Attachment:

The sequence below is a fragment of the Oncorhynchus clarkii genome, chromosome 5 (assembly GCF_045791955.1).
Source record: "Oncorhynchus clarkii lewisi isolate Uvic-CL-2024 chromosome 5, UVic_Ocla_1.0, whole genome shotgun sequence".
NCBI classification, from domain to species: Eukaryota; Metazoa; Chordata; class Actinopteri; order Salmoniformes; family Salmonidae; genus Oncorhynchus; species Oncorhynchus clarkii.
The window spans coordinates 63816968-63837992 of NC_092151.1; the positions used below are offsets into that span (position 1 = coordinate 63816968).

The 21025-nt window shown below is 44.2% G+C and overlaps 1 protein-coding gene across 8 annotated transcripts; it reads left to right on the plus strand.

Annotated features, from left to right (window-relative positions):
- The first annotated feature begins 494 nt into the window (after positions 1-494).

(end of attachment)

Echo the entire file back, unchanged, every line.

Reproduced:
The sequence below is a fragment of the Oncorhynchus clarkii genome, chromosome 5 (assembly GCF_045791955.1).
Source record: "Oncorhynchus clarkii lewisi isolate Uvic-CL-2024 chromosome 5, UVic_Ocla_1.0, whole genome shotgun sequence".
NCBI classification, from domain to species: Eukaryota; Metazoa; Chordata; class Actinopteri; order Salmoniformes; family Salmonidae; genus Oncorhynchus; species Oncorhynchus clarkii.
The window spans coordinates 63816968-63837992 of NC_092151.1; the positions used below are offsets into that span (position 1 = coordinate 63816968).

The 21025-nt window shown below is 44.2% G+C and overlaps 1 protein-coding gene across 8 annotated transcripts; it reads left to right on the plus strand.

Annotated features, from left to right (window-relative positions):
- The first annotated feature begins 494 nt into the window (after positions 1-494).